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Two years in Tunisia – follow-up

For some people the best time to look back and evaluate life experiences is somewhere around the end of the year. However, I have noticed that for me the time to reflect and review has always been the end of summer. Possibly, it is linked to the fact that I still think in terms of an academic year. Moreover, I have always felt like the new year for me starts around September, because even after finishing studies, the end of summer for me have always meant that a new year is about to start. There is excitement and willingness to make new plans, commitments, and resolutions.

Therefore, I have decided to write down and share some of my experiences during my two-year stay in Tunisia. I would like to share some thoughts and observations related to the political situation during the post jasmine-revolution, because I had the opportunity to live in Tunisia starting from February 2011 – right after jasmine revolution.

I experienced first hand how some of the most important changes of Tunisia’s political, economical, legal systems took place. The changes that affected the whole society and paved the way for continuous democracy development that is still taking place now.

In particular, I was privileged to be able to follow closely the reforms in the national research and higher education policy-making, as well as experience the evolution of a security related business activities in the private sector.

Unfortunately, at a time I only had limited possibilities to write and publish my observations. Now five years have passed, and it is time to look back and reflect and analyze my experiences with the view to publish several blog posts, providing a personal insight – a form of “field study” report. I will also try to share some stories about a daily life in Tunisia at a time.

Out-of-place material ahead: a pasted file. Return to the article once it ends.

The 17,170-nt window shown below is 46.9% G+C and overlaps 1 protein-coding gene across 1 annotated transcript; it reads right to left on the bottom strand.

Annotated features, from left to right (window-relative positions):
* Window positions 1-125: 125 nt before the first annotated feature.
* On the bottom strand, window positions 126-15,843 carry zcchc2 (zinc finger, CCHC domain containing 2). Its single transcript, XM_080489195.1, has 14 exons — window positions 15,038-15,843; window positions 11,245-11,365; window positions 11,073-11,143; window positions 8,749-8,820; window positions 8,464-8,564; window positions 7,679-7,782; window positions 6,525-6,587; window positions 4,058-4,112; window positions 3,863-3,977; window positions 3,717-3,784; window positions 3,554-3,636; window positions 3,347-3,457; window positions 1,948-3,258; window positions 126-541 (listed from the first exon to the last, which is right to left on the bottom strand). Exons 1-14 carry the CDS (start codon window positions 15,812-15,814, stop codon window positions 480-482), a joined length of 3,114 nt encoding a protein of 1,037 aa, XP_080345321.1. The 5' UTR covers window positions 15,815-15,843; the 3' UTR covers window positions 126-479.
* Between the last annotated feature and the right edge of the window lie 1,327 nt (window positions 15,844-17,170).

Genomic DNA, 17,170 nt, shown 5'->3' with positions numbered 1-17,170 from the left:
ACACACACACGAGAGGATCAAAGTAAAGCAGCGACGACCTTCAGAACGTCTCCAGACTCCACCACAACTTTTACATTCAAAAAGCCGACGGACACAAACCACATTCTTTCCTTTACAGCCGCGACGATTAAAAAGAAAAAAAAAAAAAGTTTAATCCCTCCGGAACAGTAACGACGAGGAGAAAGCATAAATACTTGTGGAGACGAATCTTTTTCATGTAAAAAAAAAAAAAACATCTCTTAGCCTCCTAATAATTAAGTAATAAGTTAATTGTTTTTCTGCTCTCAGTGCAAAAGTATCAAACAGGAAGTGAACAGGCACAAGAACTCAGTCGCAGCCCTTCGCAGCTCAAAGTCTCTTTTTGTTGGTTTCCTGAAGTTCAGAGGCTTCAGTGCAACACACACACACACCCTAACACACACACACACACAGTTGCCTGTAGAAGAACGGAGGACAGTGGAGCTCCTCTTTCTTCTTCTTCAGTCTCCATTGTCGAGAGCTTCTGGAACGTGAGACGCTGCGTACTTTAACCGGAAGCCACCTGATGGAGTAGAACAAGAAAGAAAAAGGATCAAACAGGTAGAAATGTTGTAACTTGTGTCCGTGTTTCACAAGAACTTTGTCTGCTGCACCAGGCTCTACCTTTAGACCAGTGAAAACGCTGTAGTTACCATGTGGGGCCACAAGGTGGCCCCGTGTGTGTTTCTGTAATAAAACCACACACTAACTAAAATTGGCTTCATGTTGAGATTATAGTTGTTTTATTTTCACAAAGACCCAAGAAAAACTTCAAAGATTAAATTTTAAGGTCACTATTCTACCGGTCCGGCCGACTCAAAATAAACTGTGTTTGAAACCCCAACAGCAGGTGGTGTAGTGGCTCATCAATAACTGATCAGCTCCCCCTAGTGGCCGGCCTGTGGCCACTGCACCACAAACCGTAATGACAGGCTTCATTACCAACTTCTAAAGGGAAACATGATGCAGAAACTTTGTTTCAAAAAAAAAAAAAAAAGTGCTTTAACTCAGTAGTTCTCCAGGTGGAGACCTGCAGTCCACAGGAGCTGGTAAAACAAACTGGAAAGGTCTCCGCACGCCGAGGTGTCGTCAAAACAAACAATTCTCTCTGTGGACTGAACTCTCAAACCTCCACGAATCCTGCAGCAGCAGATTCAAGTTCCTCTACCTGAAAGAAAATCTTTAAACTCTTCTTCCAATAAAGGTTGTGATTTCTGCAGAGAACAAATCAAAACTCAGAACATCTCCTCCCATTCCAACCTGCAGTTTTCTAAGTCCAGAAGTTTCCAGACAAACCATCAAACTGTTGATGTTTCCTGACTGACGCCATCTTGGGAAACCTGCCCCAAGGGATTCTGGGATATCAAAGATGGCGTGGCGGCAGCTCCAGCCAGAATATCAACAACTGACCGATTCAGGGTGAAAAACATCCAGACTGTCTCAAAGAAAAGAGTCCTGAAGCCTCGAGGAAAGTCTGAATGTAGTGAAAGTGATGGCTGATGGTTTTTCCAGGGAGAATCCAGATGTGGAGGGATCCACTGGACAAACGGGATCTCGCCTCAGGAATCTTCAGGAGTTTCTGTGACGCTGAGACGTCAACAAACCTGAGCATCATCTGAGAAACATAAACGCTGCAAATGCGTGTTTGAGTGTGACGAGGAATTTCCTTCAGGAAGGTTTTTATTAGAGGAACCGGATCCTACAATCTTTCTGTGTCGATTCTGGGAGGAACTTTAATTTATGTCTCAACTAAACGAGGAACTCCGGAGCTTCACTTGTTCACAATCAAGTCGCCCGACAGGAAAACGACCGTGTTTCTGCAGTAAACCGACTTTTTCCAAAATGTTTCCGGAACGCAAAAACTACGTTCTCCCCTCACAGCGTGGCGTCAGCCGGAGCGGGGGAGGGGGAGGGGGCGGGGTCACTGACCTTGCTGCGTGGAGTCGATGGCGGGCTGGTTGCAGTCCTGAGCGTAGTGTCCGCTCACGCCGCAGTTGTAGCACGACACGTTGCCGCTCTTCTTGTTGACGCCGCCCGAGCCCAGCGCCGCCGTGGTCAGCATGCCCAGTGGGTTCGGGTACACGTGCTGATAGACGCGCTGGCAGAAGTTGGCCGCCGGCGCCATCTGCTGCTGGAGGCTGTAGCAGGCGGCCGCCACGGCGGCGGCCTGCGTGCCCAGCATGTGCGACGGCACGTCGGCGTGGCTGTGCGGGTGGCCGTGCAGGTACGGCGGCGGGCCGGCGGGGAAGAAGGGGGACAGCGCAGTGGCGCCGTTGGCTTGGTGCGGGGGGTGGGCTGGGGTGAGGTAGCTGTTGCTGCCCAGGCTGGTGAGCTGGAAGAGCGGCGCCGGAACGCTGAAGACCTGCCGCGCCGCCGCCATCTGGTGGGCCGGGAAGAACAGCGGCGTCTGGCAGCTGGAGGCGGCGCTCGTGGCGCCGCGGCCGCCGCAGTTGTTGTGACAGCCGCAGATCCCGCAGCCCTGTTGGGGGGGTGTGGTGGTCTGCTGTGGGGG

You are welcome to check back here for continuation. The plan is to publish new posts every Friday, followed by summary post at the end of each month. Please, feel free to subscribe to get the new posts in your e-mail. Thank you!

 

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Tunisia – our home (part I)

It has been six months since we moved to live in Tunisia. And the time has been so busy and full of events, that only now I have some time to start a series of posts with my observations and impressions about our new home: Tunisia.

We arrived here shortly after “jasmin revolution” and had an excellent chance to witness all the good times and not so good ones that Tunisia and Tunisians had to go through to arrive to this week.

In just three days people will go to elect their representatives for “la Constituante” – democratic political institution (similar to parliament) that will be responsible for drafting and adoption of the new constitution. It is a very important task for those who will be trusted by their poeple. And all I can wish  to them and to the voters – make your decisions based on true analysis and with responsability, serve your country proudly!

This will be a very important Sunday and most likely the one that you will tell your children and grandchildren about. Comming from a “post revolution” (Latvia gained independence in 1991) myself I can observe many similarities with what Tunisia is facing this year, but one thing I can tell for sure – those who will go to vote on 23 of October will be making history and historical decision for themselves, their families and loved ones and for Tunisia.

Best of luck!

SM